I'm lucky to have been able to work for some unique and amazing companies over the years. I can say without a doubt that I'm in the most unique and challenging role I've ever been in at Linux Academy as a devops course author. At Linux Academy I get a chance to have an impact on peoples lives by helping them go from where they are, to where they want to be. I'm excited to have had the opportunity to create an entire course for those seeking Chef certification to obtain the Chef Local Cookbook Development Badge.
The Chef Local Cookbook Development Badge course builds on the knowledge gained in the Chef Basic Fluency Badge and gets you into the ChefDK tools in more depth. I'm looking forward to taking it even further with the Extending Chef Badge.
I've been happy with Jekyll over the past few months and wanted to capture some notes how I've recently converted my deployment to use S3 static site hosting. Since Jekyll generates static content and S3 supports static html it seemed like a good way to cost effectively host a site.
Jekyll is a static html generator which parses simple markdown formatted text files and outputs html after running it. S3 supports delivery of static websites which makes it an ideal place to host a website inexpensively. Jekyll doesn't have native support for uploading to S3, another tool called s3_website is used to accomplish this task. The s3_website tool supports Jekyll sites out of the box and will automatically find the html site content and upload it to S3. Since Jekyll posts are just a collection of text files it makes some sense to use Git for versioning. Git can be leveraged with a post-commit hook to invoke Jekyll to build any new content and upload it to S3 with s3_website.
Below is a list of software which I needed to either install, configure or modify:
Amazon has a set of core leadership principles which are often written about and can be found on their careers site. There is one particular principle which I initially resisted but have come to know as true and valuable. That is the idea that leaders are right a lot, that they have strong business judgment and good instincts. Out of context this idea seemed to me initially like some kind of blanket justification one could wrap around any managerial decision, but it goes deeper than that.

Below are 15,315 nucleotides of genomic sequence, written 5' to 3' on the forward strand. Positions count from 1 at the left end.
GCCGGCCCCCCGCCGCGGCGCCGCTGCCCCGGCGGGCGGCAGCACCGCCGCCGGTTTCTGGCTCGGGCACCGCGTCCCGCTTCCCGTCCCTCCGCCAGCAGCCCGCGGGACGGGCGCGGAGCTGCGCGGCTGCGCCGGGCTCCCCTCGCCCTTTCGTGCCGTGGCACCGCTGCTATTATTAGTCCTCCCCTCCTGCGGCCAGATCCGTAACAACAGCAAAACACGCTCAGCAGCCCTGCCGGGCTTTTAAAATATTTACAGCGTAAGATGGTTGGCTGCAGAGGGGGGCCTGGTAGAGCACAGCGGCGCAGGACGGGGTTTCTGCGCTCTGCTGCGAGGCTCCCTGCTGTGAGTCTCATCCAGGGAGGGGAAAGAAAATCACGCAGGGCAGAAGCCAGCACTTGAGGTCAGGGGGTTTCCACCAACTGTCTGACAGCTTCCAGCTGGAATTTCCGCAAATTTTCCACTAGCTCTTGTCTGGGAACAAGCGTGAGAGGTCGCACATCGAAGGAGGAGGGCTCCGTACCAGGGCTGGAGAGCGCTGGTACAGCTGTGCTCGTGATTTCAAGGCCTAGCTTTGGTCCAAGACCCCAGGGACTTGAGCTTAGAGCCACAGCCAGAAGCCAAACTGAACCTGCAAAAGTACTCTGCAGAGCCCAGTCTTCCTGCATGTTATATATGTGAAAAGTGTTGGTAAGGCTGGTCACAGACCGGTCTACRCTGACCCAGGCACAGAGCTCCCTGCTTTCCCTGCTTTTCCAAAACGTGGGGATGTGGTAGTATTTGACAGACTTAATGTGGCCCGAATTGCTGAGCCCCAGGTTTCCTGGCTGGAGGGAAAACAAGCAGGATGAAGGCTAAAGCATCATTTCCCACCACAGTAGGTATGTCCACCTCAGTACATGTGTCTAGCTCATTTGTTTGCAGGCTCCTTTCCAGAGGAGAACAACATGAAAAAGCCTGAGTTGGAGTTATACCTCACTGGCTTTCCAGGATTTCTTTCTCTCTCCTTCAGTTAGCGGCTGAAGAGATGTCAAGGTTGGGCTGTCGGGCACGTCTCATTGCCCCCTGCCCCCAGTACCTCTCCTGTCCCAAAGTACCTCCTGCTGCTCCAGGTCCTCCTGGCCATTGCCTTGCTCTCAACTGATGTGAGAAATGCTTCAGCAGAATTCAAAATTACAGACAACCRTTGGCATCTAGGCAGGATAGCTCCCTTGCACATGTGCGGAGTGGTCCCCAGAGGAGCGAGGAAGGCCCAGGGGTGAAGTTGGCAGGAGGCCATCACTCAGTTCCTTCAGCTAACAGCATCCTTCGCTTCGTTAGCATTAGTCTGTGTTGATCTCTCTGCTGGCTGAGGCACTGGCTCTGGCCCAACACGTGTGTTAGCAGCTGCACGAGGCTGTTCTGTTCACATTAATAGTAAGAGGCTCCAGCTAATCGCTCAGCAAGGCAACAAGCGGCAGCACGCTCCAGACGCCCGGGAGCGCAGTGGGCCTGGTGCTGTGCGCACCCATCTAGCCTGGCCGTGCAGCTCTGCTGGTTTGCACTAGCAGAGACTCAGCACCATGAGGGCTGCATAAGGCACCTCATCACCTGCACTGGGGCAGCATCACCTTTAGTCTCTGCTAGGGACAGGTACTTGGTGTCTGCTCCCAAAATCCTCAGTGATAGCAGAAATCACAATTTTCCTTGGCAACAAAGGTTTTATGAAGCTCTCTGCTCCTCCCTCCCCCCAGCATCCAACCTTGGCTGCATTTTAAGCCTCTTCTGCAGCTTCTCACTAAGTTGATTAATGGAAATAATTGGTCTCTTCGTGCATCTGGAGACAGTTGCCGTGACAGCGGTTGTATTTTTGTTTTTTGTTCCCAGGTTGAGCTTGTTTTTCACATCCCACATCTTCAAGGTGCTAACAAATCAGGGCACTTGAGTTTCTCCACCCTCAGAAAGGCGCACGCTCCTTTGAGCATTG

During one of his answers, he shared an enlightened observation about people who are “right a lot”. He said people who were right a lot of the time were people who often changed their minds. He doesn’t think consistency of thought is a particularly positive trait. It’s perfectly healthy — encouraged, even — to have an idea tomorrow that contradicted your idea today.
He’s observed that the smartest people are constantly revising their understanding, reconsidering a problem they thought they’d already solved. They’re open to new points of view, new information, new ideas, contradictions, and challenges to their own way of thinking.
I find I often interact with people who affix their view to a narrow set of facts which support that view. They're often jumping to conclusions without taking the time to examine all of the available information and in the end they suffer for it. These few facts are usually small details which they can't seem to let go of or won't reconcile easily and so they cling to what they know about a problem. Staying connected to details is important but it is also important to be open to the idea that what you knew yesterday may not be as important as what you might learn today. It's not so easy to help someone to this kind of understanding, often it is easier to persuade them directly through technical merit, knowing that each time you will have to climb the same mountain. Like a good climber, you will always seek to find a better route.
Disclaimer: I have previously worked for Amazon (AWS) and still admire Amazon greatly.
I've made the switch to Jekyll for content management.
I've found I don't really need all the overhead of wordpress, especially since I'm finding I don't update as often as I used to. Jekyll is much simpler and requires almost no maintenance at all. Jekyll parses simple markdown formated files and generates html from templates, that's about all there is to it. Because the output html is static, pages load much faster. Only a bare minimum webserver is required. The consequence of all this simplicty is that the barrier to entry requires some understanding of coding. If you understand templating concepts and are comfortable with editing markdown and html and have a bit of command line experience it's well worth the effort.